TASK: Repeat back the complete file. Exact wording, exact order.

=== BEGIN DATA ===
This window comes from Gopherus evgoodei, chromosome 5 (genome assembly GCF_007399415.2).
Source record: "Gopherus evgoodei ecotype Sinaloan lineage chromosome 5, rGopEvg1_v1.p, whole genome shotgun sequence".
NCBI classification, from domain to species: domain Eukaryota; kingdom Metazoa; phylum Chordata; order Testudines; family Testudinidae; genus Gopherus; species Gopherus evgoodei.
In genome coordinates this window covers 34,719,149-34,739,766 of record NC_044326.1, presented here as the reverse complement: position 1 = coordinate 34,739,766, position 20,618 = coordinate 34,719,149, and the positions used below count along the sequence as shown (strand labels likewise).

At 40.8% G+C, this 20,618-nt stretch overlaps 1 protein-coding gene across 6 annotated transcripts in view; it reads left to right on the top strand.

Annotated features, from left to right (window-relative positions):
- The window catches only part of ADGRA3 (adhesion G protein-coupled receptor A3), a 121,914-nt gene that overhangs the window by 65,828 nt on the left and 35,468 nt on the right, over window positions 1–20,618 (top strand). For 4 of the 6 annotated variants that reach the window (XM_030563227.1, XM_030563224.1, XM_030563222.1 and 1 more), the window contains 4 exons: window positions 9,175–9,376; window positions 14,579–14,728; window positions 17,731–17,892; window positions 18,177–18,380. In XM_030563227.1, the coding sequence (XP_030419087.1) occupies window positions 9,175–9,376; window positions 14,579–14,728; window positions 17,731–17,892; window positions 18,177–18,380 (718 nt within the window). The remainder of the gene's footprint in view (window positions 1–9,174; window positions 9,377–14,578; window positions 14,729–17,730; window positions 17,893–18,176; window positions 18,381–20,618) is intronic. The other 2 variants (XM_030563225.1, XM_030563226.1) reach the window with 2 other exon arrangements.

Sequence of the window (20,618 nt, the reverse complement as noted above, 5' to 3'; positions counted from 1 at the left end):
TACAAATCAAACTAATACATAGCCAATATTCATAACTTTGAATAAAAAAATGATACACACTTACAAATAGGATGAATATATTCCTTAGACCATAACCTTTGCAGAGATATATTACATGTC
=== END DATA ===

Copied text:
This window comes from Gopherus evgoodei, chromosome 5 (genome assembly GCF_007399415.2).
Source record: "Gopherus evgoodei ecotype Sinaloan lineage chromosome 5, rGopEvg1_v1.p, whole genome shotgun sequence".
NCBI classification, from domain to species: domain Eukaryota; kingdom Metazoa; phylum Chordata; order Testudines; family Testudinidae; genus Gopherus; species Gopherus evgoodei.
In genome coordinates this window covers 34,719,149-34,739,766 of record NC_044326.1, presented here as the reverse complement: position 1 = coordinate 34,739,766, position 20,618 = coordinate 34,719,149, and the positions used below count along the sequence as shown (strand labels likewise).

At 40.8% G+C, this 20,618-nt stretch overlaps 1 protein-coding gene across 6 annotated transcripts in view; it reads left to right on the top strand.

Annotated features, from left to right (window-relative positions):
- The window catches only part of ADGRA3 (adhesion G protein-coupled receptor A3), a 121,914-nt gene that overhangs the window by 65,828 nt on the left and 35,468 nt on the right, over window positions 1–20,618 (top strand). For 4 of the 6 annotated variants that reach the window (XM_030563227.1, XM_030563224.1, XM_030563222.1 and 1 more), the window contains 4 exons: window positions 9,175–9,376; window positions 14,579–14,728; window positions 17,731–17,892; window positions 18,177–18,380. In XM_030563227.1, the coding sequence (XP_030419087.1) occupies window positions 9,175–9,376; window positions 14,579–14,728; window positions 17,731–17,892; window positions 18,177–18,380 (718 nt within the window). The remainder of the gene's footprint in view (window positions 1–9,174; window positions 9,377–14,578; window positions 14,729–17,730; window positions 17,893–18,176; window positions 18,381–20,618) is intronic. The other 2 variants (XM_030563225.1, XM_030563226.1) reach the window with 2 other exon arrangements.

Sequence of the window (20,618 nt, the reverse complement as noted above, 5' to 3'; positions counted from 1 at the left end):
TACAAATCAAACTAATACATAGCCAATATTCATAACTTTGAATAAAAAAATGATACACACTTACAAATAGGATGAATATATTCCTTAGACCATAACCTTTGCAGAGATATATTACATGTC